Environmentalists have vowed to oppose the construction of a new £30bn high-speed rail network after the Government revealed the route would pass through one of Britain's most idyllic stretches of unspoilt countryside.
Lord Adonis, the Transport Secretary, said that the 250mph services could be running on the first phase of the track, between London and Birmingham, by 2026, slashing more than half an hour off journey times. Building work has been pencilled in to begin in 2017.
But the announcement also prompted the first round in what promises to be a bitter seven-year battle with local residents and environmental groups after Lord Adonis revealed he had opted for a route that passed through a large area of the picturesque Chiltern hills, in Buckinghamshire.
Building the 128 miles of new track between London and Birmingham will cost around £17.4bn. Lord Adonis said that he backed blueprints for extending the network beyond Birmingham, which would see some services head east to Manchester, and others head to Sheffield and Leeds. Formal plans for the extended route will be drawn up by next summer. Completing the line for the entire 335-mile route between London and Scotland would see costs rise to £30bn.
Trains on the new line will take 49 minutes to reach London from Birmingham, down from the current time of 84 minutes. The services will terminate at Euston, north London. However, an interchange will be built at Old Oak Common, west London, where passengers will be able to take services to Heathrow airport and east London. Another intermediate stop will also be built near Birmingham airport, and a brand new station in Birmingham city centre.
Several routes were drawn up by HS2, the company appointed by the Government to study the feasibility of a high-speed network. The option selected by Lord Adonis will cut through one of the South-east's most idyllic valleys, Misbourne, with an official status as an area of outstanding natural beauty (AONB). Planning laws state that major building projects cannot take place in the areas unless they are clearly in the national interest and cannot be located elsewhere.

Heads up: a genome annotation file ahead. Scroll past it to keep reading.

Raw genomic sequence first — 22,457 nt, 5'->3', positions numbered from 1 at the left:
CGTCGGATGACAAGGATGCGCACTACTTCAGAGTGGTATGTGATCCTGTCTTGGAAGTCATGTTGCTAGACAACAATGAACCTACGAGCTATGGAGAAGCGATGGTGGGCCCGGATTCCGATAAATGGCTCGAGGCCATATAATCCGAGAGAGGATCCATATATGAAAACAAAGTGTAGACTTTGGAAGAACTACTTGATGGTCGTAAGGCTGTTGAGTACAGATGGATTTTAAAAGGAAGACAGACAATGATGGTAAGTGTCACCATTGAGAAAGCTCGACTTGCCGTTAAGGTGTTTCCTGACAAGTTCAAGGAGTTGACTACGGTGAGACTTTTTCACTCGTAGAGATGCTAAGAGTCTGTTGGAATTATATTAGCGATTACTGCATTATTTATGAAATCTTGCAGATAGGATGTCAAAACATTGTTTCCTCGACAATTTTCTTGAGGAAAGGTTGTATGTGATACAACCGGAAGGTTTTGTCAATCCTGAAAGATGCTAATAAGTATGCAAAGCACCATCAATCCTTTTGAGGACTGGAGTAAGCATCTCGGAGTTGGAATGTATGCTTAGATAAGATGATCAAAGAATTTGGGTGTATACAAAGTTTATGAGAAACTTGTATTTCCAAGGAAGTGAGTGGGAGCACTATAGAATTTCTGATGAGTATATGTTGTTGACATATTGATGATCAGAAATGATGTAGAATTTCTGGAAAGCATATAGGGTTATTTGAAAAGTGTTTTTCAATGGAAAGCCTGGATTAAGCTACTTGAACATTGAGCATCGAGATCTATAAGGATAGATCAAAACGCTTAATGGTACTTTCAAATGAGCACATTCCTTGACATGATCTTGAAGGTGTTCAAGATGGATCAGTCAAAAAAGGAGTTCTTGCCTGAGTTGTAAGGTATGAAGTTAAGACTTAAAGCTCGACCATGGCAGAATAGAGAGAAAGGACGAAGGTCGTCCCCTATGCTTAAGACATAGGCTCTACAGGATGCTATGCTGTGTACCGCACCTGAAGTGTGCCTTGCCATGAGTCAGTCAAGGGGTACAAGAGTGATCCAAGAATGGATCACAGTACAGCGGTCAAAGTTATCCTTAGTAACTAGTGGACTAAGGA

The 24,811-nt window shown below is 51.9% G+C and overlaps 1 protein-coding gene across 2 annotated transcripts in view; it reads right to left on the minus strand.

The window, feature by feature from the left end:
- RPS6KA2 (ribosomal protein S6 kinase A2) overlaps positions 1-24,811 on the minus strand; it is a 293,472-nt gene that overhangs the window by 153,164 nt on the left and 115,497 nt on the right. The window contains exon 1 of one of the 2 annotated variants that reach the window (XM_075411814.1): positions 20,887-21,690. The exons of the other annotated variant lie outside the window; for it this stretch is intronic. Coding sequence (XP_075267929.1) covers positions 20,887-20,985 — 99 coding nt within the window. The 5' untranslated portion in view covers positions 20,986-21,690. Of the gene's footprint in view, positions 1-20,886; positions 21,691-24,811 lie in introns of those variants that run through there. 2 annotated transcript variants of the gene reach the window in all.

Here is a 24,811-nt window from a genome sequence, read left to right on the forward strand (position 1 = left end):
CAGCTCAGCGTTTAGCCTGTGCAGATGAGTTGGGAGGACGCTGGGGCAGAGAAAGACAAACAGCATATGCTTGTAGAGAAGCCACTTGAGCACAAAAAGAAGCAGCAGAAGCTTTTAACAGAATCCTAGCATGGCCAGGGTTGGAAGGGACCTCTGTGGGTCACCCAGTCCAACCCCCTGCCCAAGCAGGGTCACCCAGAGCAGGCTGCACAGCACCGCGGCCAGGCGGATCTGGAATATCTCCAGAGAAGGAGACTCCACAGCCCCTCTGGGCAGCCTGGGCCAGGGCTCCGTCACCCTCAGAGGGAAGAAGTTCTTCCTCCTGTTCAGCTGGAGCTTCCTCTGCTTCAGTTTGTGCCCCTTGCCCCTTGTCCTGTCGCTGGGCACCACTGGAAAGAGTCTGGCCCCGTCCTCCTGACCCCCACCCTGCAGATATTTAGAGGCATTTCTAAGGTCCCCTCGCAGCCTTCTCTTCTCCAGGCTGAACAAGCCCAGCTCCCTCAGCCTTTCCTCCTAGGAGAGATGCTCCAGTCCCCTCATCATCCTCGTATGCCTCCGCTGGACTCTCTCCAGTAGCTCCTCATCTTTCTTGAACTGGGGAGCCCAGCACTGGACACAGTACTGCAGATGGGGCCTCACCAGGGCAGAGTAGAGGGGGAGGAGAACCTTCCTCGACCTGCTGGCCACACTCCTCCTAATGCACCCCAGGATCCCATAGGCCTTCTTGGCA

Trains will head past Chalfont St Giles, Amersham and Wendover. They will also pass close by to Ellesborough, meaning that the new track may well be in eye-shot of guests staying at the Prime Minster's official country residence, Chequers.
Campaigners are already preparing to battle the plans, which have now been put to a public consultation. They will argue that the areas are too historically and environmentally significant to disturb. The cottage of the poet, John Milton, has been preserved at Chalfont St Giles. The Misbourne Valley is home to the Misbourne chalk stream and historic parkland. Thousands of acres of farmland and woodland would be lost if the project went ahead as planned.
Several other possible routes that avoided the region were dismissed for having too great an impact on built-up areas such as Luton. However, the Government has said that around a third of the route through the Chilterns will be tunnelled in an attempt to mitigate its environmental impact.
The Chilterns Conservation Board said the line would not be in the national interest and called on Lord Adonis to reconsider. It added that the net benefits of the line had not been proved and could not "justify causing irreversible damage" to the Chilterns AONB.
"I have told Lord Adonis that we oppose the routing of the new high speed rail line through the Chilterns. I expect we will get strong support from local people," said Sir John Johnson, the board's chairman. "Lord Adonis has promised there will be lengthy consultation with local communities before taking a final decision. He has agreed to visit the Chilterns."
Sir John was joined by other environmentalist in raising concerns about the new line. "By using existing and disused transport corridors as well as tunnelling, the impact on the Chilterns is less than feared," said Ralph Smyth, senior transport campaigner for the Campaign to Protect Rural England. "But the impact on Warwickshire, where the line is proposed to run through open countryside, is a major concern."
Lord Adonis said he had not ruled out the possibility of building a hub station at Heathrow airport for the high-speed services, favoured by the Tories, and has appointed Lord Mawhinney, the former Tory Transport Secretary, to examine the issue.
Theresa Villiers, shadow Transport Secretary, said: "In leaving out Heathrow and setting out plans that give no firm guarantees north of the Midlands, Labour's plans are flawed both by lack of ambition and undermined by their inability to grasp the basic truth that high speed rail should be an alternative to a third runway (at Heathrow) not an addition to it."Reuse content